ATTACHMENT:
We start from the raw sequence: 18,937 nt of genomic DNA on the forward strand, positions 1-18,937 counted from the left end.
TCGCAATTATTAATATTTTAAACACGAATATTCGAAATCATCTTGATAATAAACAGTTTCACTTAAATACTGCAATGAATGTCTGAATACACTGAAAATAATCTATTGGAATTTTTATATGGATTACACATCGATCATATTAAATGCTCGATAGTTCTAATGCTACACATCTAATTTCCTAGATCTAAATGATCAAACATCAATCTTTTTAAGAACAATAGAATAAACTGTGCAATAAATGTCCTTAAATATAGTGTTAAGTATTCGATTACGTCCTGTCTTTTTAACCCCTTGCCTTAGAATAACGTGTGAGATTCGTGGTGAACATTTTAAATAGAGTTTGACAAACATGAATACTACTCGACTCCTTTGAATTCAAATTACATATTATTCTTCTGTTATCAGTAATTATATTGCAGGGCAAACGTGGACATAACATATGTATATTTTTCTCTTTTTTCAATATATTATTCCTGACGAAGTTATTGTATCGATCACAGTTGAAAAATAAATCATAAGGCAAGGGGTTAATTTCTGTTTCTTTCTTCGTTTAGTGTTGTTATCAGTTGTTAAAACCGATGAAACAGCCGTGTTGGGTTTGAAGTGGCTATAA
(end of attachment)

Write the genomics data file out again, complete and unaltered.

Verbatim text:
We start from the raw sequence: 18,937 nt of genomic DNA on the forward strand, positions 1-18,937 counted from the left end.
TCGCAATTATTAATATTTTAAACACGAATATTCGAAATCATCTTGATAATAAACAGTTTCACTTAAATACTGCAATGAATGTCTGAATACACTGAAAATAATCTATTGGAATTTTTATATGGATTACACATCGATCATATTAAATGCTCGATAGTTCTAATGCTACACATCTAATTTCCTAGATCTAAATGATCAAACATCAATCTTTTTAAGAACAATAGAATAAACTGTGCAATAAATGTCCTTAAATATAGTGTTAAGTATTCGATTACGTCCTGTCTTTTTAACCCCTTGCCTTAGAATAACGTGTGAGATTCGTGGTGAACATTTTAAATAGAGTTTGACAAACATGAATACTACTCGACTCCTTTGAATTCAAATTACATATTATTCTTCTGTTATCAGTAATTATATTGCAGGGCAAACGTGGACATAACATATGTATATTTTTCTCTTTTTTCAATATATTATTCCTGACGAAGTTATTGTATCGATCACAGTTGAAAAATAAATCATAAGGCAAGGGGTTAATTTCTGTTTCTTTCTTCGTTTAGTGTTGTTATCAGTTGTTAAAACCGATGAAACAGCCGTGTTGGGTTTGAAGTGGCTATAA